Montana court rules in favor of youth plaintiffs in landmark climate trial News
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Montana court rules in favor of youth plaintiffs in landmark climate trial

A Montana state judge ruled Monday that a provision of state law is unconstitutional because it violates “the right to a clean and healthful environment,” a fundamental right enshrined in Montana’s Constitution. The ruling is in favor of a group of youth plaintiffs who alleged that the state of Montana failed to protect them and future generations from the harmful effects of climate change. The case, Held v. Montana, is the first constitutional climate suit in US history to make it to trial. 

The Montana First Judicial District Court held that a limitation in the Montana Environmental Policy Act (MEPA) prohibiting the consideration of greenhouse gas emissions (GHG emissions) when reviewing energy and mining projects violates the state constitution because it “categorically limits” what government actors can examine when working to protect Montana’s environment. According to the court:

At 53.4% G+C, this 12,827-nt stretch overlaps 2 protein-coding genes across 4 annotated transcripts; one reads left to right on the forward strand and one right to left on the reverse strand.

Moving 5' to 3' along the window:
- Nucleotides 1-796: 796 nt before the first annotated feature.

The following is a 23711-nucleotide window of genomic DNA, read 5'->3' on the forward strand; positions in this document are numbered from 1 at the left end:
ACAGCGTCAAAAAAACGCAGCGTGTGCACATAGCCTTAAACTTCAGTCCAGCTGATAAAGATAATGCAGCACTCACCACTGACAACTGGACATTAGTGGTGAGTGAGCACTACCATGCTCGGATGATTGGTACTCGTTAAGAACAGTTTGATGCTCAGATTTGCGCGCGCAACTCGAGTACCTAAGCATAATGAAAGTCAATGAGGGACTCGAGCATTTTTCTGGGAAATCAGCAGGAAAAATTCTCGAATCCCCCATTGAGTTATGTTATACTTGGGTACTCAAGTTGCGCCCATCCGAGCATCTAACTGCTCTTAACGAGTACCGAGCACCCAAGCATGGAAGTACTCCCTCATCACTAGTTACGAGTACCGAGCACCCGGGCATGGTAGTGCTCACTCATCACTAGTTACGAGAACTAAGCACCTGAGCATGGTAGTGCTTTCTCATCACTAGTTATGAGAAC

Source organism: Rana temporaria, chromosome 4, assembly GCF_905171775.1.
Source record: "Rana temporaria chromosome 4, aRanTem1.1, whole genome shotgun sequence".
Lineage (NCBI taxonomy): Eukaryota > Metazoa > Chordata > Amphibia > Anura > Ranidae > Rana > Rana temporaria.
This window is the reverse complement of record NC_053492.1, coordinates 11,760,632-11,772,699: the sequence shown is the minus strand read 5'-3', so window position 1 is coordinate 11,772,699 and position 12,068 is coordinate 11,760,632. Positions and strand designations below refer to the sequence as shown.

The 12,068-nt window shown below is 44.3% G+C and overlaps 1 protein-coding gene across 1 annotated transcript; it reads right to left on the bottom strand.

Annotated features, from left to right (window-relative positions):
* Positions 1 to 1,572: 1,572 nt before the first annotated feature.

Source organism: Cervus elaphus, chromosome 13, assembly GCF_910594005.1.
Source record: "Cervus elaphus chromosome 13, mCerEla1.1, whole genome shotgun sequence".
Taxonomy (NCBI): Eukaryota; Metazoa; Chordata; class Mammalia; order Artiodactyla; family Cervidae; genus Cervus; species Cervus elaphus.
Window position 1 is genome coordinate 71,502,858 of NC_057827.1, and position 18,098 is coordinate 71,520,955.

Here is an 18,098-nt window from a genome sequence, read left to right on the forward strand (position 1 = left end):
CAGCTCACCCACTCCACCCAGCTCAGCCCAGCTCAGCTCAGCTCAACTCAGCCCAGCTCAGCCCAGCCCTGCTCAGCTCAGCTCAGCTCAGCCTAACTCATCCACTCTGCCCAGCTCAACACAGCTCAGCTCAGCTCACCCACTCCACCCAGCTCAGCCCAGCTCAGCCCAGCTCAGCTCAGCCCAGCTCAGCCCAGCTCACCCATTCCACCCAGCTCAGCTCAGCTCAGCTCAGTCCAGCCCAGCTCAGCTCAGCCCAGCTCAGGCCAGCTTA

The MEPA Limitation is unconstitutionally contributing to the depletion and degradation of Montana’s environment and natural resources and contributing to Plaintiffs’ injuries. … By prohibiting consideration of climate change, GHG emissions, and how additional GHG emissions will contribute to climate change or be consistent with the Montana Constitution, the MEPA Limitation violates Plaintiffs’ right to a clean and healthful environment and is facially unconstitutional.

Additionally, the court noted that the state did not advance “any evidence of a compelling governmental interest for the MEPA Limitation.”

The decision permanently enjoins the MEPA Limitation, effectively permitting state agencies and officials to again consider the effects of GHG emissions and climate change.

Monday’s unprecedented ruling is expected to shape how many other states address the impacts of climate change at the judicial level. According to a 2o22 report, climate change litigation has grown significantly across the globe, with cases more than doubling in the past seven years.

“I think this is the strongest decision on climate change ever issued by any court,” environmental law expert Michael Gerrard posted following the decision. In a press release, Julia Olson, the Executive Director of the non-profit law firm that brought the case, said:

As fires rage in the West, fueled by fossil fuel pollution, today’s ruling in Montana is a game-changer that marks a turning point in this generation’s efforts to save the planet from the devastating effects of human-caused climate chaos. This is a huge win for Montana, for youth, for democracy, and for our climate. More rulings like this will certainly come.